Thanks to COP26, calls to transform education to better respond to current challenges have multiplied. This is how the convivialists Renaud Hétier, François Prouteau and Nathanaël Wallenhorst remind us “how much education can be a political tool of choice for relearning to live together”, that François Taddei, director of the Interdisciplinary Research Center (CRI) in calls for making young people “the first citizens of the planet” and that a collective of teacher-researchers invites us to strengthen in the programs “scientific education in the functioning of the climate”.
A virtuous circle, therefore, which consists in transforming education so that it can, in turn, transform citizens and the world in which we live. A world grappling with the systemic challenges of climate change, rising inequalities, or even the health crisis. Many of us share these principles. The question is where to start.
Teaching in an uncertain world
However, if education and the transmission – of knowledge, values and know-how – are undoubtedly privileged areas of experimentation to bring about a new world, they are also at the forefront of contemporary dead ends and misunderstandings.
We train future citizens with a view to making them good voters. However, many young people turn away from the polls and find other means of political investment , on social networks, or in movements such as “Youth for climate”. We expect them to build the future – as their anxiety about climate change only grows . We pride ourselves on forging their critical thinking – when cookie-cutter criticism advances in the public space. A newspaper like La Croixis forced to publish a manifesto to remind us of rules as fundamental as that of “listening to the other’s point of view until the end”. We claim to transmit to them the love of democracy – when more and more of us doubt the intermediary bodies. As we can see, education must be rethought in terms of its objectives, means, methods and content.
This is why we can no longer be satisfied with transmitting knowledge in a top-down manner, as if we knew everything, as if the world and the students had not changed. On the contrary, we must ask ourselves how to educate the new generations on moving questions that we ourselves have difficulty in conceiving and which are nevertheless the key to the political challenges to come.
What could be more beneficial, in this context, than to renew the modes of production and transmission of knowledge in schools through the practice of debate and consultation? Indeed, we have a lot to learn from collective discussion, any educator, philosopher or researcher that we are. Because questions of ethics in research, new technologies or bioethics constantly plunge us into uncertainty.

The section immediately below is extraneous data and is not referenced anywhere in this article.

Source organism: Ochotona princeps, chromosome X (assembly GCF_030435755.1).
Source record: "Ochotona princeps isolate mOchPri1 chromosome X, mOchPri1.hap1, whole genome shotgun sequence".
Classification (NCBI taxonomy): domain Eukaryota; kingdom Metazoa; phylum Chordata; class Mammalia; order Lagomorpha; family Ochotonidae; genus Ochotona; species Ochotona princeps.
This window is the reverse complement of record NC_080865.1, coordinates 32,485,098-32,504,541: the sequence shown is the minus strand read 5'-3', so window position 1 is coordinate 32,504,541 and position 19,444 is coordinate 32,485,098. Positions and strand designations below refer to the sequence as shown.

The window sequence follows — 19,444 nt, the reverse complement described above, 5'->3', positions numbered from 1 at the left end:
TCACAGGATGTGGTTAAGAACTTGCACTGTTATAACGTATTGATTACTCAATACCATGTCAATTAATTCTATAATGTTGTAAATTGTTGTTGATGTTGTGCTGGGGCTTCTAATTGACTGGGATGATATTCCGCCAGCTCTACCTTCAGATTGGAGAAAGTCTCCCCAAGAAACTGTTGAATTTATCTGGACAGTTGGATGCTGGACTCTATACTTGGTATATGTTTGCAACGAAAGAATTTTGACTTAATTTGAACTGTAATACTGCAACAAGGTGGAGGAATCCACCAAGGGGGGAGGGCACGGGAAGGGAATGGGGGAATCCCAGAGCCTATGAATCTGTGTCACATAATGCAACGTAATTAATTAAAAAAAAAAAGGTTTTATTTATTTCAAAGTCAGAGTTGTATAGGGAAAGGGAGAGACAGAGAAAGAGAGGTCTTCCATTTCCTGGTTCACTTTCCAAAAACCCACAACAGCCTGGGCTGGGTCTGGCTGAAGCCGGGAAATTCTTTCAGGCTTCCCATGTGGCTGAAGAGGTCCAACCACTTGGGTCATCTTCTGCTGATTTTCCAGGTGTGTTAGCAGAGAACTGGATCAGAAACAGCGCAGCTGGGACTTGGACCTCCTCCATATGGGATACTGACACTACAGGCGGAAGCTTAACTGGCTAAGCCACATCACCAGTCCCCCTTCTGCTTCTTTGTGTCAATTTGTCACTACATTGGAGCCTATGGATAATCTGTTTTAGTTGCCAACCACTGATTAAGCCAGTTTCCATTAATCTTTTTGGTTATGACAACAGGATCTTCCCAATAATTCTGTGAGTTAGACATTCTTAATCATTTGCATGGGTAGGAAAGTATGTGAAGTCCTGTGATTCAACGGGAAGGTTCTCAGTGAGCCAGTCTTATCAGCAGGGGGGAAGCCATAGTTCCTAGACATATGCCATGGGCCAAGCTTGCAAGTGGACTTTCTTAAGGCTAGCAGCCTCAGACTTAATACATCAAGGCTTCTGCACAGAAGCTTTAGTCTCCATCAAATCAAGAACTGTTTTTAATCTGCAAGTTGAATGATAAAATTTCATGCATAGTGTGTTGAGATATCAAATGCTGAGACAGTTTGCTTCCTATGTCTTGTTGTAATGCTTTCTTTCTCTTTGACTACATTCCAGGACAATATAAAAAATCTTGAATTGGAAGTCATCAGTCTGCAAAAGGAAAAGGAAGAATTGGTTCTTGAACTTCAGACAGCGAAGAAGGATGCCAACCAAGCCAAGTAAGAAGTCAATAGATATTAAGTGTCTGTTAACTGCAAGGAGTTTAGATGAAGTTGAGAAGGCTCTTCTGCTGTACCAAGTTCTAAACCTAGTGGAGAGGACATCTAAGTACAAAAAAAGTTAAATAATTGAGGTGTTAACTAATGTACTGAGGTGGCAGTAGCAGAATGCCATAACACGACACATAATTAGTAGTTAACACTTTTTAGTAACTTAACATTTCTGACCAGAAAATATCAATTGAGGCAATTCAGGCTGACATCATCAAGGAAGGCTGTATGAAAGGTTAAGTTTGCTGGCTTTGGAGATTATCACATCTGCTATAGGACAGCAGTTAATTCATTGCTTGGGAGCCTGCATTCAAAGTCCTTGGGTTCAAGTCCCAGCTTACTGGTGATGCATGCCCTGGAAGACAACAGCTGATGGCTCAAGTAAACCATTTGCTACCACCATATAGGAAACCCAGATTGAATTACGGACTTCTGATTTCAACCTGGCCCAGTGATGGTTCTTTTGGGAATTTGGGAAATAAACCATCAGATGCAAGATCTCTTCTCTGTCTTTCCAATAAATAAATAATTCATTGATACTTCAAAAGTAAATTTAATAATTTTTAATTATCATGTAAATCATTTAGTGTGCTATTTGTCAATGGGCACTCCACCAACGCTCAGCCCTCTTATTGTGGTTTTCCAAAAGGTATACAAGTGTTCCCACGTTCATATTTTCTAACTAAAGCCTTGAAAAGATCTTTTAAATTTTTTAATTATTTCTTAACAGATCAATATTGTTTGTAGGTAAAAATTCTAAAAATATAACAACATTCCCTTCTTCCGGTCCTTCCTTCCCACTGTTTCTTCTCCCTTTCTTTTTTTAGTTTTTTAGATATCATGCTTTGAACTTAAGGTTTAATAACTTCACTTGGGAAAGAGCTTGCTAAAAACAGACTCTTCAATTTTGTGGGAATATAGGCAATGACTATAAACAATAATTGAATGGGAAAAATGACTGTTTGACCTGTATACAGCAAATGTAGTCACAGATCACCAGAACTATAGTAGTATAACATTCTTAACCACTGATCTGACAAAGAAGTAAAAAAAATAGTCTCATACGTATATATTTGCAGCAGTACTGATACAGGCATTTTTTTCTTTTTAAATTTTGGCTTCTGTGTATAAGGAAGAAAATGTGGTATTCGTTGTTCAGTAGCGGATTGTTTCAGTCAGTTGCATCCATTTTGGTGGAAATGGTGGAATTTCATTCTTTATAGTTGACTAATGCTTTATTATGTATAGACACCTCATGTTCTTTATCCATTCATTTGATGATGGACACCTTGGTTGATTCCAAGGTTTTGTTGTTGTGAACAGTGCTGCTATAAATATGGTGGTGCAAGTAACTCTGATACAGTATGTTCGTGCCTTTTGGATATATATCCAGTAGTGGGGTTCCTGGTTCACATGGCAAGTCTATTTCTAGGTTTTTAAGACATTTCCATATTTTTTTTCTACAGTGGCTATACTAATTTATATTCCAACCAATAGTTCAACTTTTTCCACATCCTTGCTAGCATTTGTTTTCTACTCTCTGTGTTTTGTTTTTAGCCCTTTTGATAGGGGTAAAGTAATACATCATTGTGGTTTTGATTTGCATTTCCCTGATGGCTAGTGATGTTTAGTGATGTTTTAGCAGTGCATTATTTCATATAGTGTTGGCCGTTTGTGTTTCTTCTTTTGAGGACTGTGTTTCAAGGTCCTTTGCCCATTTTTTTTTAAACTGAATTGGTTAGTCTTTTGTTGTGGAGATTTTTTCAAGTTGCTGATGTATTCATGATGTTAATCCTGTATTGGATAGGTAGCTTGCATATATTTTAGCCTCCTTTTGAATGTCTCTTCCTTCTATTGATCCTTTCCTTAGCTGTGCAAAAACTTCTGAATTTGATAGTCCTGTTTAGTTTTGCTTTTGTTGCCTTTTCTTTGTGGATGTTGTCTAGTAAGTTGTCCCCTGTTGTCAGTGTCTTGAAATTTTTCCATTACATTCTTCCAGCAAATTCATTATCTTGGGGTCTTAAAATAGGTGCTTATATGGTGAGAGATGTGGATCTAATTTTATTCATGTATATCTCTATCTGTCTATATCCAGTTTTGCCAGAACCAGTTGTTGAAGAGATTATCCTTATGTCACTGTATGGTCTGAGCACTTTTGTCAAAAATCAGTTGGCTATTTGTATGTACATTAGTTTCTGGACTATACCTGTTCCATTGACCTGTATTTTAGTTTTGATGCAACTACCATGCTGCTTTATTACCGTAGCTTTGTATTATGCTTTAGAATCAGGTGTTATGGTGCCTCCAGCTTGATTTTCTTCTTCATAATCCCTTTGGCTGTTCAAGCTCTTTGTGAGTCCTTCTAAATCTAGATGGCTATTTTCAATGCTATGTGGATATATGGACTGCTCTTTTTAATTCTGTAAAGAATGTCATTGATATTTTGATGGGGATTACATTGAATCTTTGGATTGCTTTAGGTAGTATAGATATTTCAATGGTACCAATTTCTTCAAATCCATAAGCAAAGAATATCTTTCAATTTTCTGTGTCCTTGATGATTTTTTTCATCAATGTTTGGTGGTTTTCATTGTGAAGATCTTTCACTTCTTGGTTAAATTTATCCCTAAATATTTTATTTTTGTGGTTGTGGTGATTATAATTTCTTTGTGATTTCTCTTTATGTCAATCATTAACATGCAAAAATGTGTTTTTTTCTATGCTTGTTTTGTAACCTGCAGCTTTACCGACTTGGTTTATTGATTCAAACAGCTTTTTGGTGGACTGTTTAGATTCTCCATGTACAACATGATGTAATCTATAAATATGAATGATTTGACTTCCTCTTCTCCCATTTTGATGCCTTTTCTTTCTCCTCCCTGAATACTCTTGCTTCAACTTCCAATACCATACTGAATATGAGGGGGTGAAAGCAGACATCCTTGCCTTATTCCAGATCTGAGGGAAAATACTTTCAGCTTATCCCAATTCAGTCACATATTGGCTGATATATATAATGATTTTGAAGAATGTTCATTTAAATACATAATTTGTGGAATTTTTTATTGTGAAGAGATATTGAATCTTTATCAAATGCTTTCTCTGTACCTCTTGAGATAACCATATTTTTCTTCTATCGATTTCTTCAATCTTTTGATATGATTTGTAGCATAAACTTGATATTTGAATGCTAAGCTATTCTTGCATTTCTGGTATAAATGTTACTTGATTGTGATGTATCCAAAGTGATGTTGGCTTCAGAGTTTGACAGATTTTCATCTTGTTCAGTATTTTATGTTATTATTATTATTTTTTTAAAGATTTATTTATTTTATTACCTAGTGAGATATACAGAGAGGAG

Learn to debate
The aim is to make the school a privileged experimentation ground for public debate and a laboratory of ideas. To have a successful debate, it is still necessary to take the students’ words seriously, to offer them a serene environment where everyone can express themselves freely. This implies framing the process using a structured methodology, clearly defining the objectives of the consultation, and making the results of their discussions public. And above all, we must offer them a concrete perspective: draw up a charter, design a cartography of controversies sent to official bodies, submit recommendations in the process of revising a law, etc.
This is what we are doing, for example, with the “Transmissions” program of the Île-de-France Ethical Space, by inviting high school students to participate since October in a consultation on genome editing techniques . This is based on a methodological charter, a documented documentary file and the meeting with experts. This work will lead to a report jointly developed with high school and college students and will be submitted to the Global Citizens Assembly on genome editing .
This methodology produces knowledge as much as it allows it to be transmitted: skills around the conduct and progress of a citizen consultation, but also citizen knowledge on what seems acceptable or unacceptable in contemporary technical developments. This knowledge will be invaluable for the
There are many other initiatives that go in this direction such as the day of reflection for high school students of the National Consultative Ethics Committee (CCNE), the modeling of the Council of the European Union at the French lycée in Madrid, or the participation of 170 children in the drafting of the Parisian Charter of the Rights of the Child .
At a time when teachers are encouraged by National Education to talk about the vaccine to their students, this form of debate could be appropriate for considering complex scientific, health and political realities and resuming dialogue on very divisive themes.
According to Karine Demuth-Labouze, lecturer in biochemistry and bioethics at the University of Paris-Saclay, this educational method through the effective contribution of students to public debate has many advantages , from the gain of “intellectual maturity” “to” a gain self-esteem “:
“The high school students who followed the training mostly considered that it had influenced their way of thinking. […] 86% of them had ethical discussions with those around them (parents, siblings, close family and friends) on the sidelines of the training. Finally, 48% believe they have considered at least one situation or issue from the perspective of ethical questioning since the start of the training ”.
But to carry out this type of approach successfully, it is still necessary to be encouraged, to have the time to implement projects at the interface between schools and civil society actors, to redefine the position of the teacher. to raise questions. In short, create institutions and schools that are welcoming and open to the voice of students.
Author Bio: Sebastien Claeys is Associate Professor and Head of the Master in Editorial Consulting at Sorbonne University